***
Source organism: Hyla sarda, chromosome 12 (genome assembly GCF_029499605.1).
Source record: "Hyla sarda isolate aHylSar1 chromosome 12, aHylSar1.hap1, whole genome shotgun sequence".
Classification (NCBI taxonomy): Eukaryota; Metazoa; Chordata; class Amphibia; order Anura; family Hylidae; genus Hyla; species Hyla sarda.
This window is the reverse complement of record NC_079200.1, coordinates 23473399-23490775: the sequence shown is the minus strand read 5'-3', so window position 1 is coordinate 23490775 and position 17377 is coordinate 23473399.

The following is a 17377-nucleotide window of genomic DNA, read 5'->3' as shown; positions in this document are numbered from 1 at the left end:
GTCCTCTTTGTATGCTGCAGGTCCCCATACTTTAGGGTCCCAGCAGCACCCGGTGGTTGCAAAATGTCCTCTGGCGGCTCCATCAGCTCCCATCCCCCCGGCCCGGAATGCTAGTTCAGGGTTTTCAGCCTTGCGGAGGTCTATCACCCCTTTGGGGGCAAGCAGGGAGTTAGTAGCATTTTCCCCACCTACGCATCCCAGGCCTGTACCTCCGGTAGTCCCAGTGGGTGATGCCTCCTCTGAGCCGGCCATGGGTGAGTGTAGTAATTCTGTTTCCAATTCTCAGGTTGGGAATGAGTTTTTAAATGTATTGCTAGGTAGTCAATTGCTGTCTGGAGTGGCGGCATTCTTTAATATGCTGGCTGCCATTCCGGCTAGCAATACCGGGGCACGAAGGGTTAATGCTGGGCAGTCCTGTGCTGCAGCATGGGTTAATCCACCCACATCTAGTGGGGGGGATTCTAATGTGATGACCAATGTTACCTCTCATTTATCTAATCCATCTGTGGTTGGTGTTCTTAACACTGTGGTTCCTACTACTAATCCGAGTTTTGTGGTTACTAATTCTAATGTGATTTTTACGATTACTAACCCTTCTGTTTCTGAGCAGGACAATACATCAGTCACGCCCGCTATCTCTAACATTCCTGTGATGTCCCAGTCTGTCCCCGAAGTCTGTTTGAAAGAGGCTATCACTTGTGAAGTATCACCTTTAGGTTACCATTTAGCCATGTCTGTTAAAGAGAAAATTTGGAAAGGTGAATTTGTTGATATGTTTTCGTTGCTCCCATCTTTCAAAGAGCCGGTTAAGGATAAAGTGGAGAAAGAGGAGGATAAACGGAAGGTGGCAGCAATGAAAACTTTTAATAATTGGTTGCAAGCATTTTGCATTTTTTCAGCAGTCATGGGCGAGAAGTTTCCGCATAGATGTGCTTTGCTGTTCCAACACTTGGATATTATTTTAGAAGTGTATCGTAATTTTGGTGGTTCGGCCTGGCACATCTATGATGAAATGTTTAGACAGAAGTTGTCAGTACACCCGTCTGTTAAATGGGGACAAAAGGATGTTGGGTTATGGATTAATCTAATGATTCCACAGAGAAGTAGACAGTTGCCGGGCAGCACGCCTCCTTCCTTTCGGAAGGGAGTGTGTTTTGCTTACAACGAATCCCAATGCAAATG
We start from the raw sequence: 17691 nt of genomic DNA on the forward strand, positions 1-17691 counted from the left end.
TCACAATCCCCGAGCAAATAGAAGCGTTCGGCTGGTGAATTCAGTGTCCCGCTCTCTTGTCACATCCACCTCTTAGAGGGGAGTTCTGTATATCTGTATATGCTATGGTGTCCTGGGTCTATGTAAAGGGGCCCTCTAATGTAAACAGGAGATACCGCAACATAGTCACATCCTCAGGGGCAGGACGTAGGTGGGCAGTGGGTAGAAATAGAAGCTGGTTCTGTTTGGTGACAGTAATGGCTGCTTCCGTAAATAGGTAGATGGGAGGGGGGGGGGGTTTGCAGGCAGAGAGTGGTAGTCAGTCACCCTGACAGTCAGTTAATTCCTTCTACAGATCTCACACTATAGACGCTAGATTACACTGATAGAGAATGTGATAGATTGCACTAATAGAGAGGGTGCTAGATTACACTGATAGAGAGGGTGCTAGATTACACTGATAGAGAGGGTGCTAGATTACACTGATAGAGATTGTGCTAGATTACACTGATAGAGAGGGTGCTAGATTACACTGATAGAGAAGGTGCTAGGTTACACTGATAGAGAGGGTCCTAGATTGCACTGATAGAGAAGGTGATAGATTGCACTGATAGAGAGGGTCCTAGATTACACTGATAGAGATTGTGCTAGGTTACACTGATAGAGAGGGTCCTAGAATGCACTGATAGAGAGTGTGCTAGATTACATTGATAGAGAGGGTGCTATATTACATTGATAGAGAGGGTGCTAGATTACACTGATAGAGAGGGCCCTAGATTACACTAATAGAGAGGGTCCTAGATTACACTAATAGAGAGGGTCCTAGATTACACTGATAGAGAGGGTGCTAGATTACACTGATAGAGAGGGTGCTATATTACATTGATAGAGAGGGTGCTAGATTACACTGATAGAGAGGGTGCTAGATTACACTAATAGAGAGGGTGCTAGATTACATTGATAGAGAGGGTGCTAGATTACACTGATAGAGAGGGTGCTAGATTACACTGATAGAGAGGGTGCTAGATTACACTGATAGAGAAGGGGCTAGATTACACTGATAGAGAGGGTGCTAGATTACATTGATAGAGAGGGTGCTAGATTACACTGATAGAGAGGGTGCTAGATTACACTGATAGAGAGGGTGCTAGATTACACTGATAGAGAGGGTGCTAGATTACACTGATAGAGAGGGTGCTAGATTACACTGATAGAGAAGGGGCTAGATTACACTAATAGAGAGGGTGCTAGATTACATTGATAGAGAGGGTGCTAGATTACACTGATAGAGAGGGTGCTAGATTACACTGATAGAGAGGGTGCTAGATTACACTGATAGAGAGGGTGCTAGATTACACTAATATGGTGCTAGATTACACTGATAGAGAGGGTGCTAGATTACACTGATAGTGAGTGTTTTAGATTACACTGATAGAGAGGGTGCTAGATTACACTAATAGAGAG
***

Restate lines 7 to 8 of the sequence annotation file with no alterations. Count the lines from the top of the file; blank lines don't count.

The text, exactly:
We start from the raw sequence: 17691 nt of genomic DNA on the forward strand, positions 1-17691 counted from the left end.
TCACAATCCCCGAGCAAATAGAAGCGTTCGGCTGGTGAATTCAGTGTCCCGCTCTCTTGTCACATCCACCTCTTAGAGGGGAGTTCTGTATATCTGTATATGCTATGGTGTCCTGGGTCTATGTAAAGGGGCCCTCTAATGTAAACAGGAGATACCGCAACATAGTCACATCCTCAGGGGCAGGACGTAGGTGGGCAGTGGGTAGAAATAGAAGCTGGTTCTGTTTGGTGACAGTAATGGCTGCTTCCGTAAATAGGTAGATGGGAGGGGGGGGGGGTTTGCAGGCAGAGAGTGGTAGTCAGTCACCCTGACAGTCAGTTAATTCCTTCTACAGATCTCACACTATAGACGCTAGATTACACTGATAGAGAATGTGATAGATTGCACTAATAGAGAGGGTGCTAGATTACACTGATAGAGAGGGTGCTAGATTACACTGATAGAGAGGGTGCTAGATTACACTGATAGAGATTGTGCTAGATTACACTGATAGAGAGGGTGCTAGATTACACTGATAGAGAAGGTGCTAGGTTACACTGATAGAGAGGGTCCTAGATTGCACTGATAGAGAAGGTGATAGATTGCACTGATAGAGAGGGTCCTAGATTACACTGATAGAGATTGTGCTAGGTTACACTGATAGAGAGGGTCCTAGAATGCACTGATAGAGAGTGTGCTAGATTACATTGATAGAGAGGGTGCTATATTACATTGATAGAGAGGGTGCTAGATTACACTGATAGAGAGGGCCCTAGATTACACTAATAGAGAGGGTCCTAGATTACACTAATAGAGAGGGTCCTAGATTACACTGATAGAGAGGGTGCTAGATTACACTGATAGAGAGGGTGCTATATTACATTGATAGAGAGGGTGCTAGATTACACTGATAGAGAGGGTGCTAGATTACACTAATAGAGAGGGTGCTAGATTACATTGATAGAGAGGGTGCTAGATTACACTGATAGAGAGGGTGCTAGATTACACTGATAGAGAGGGTGCTAGATTACACTGATAGAGAAGGGGCTAGATTACACTGATAGAGAGGGTGCTAGATTACATTGATAGAGAGGGTGCTAGATTACACTGATAGAGAGGGTGCTAGATTACACTGATAGAGAGGGTGCTAGATTACACTGATAGAGAGGGTGCTAGATTACACTGATAGAGAGGGTGCTAGATTACACTGATAGAGAAGGGGCTAGATTACACTAATAGAGAGGGTGCTAGATTACATTGATAGAGAGGGTGCTAGATTACACTGATAGAGAGGGTGCTAGATTACACTGATAGAGAGGGTGCTAGATTACACTGATAGAGAGGGTGCTAGATTACACTAATATGGTGCTAGATTACACTGATAGAGAGGGTGCTAGATTACACTGATAGTGAGTGTTTTAGATTACACTGATAGAGAGGGTGCTAGATTACACTAATAGAGAG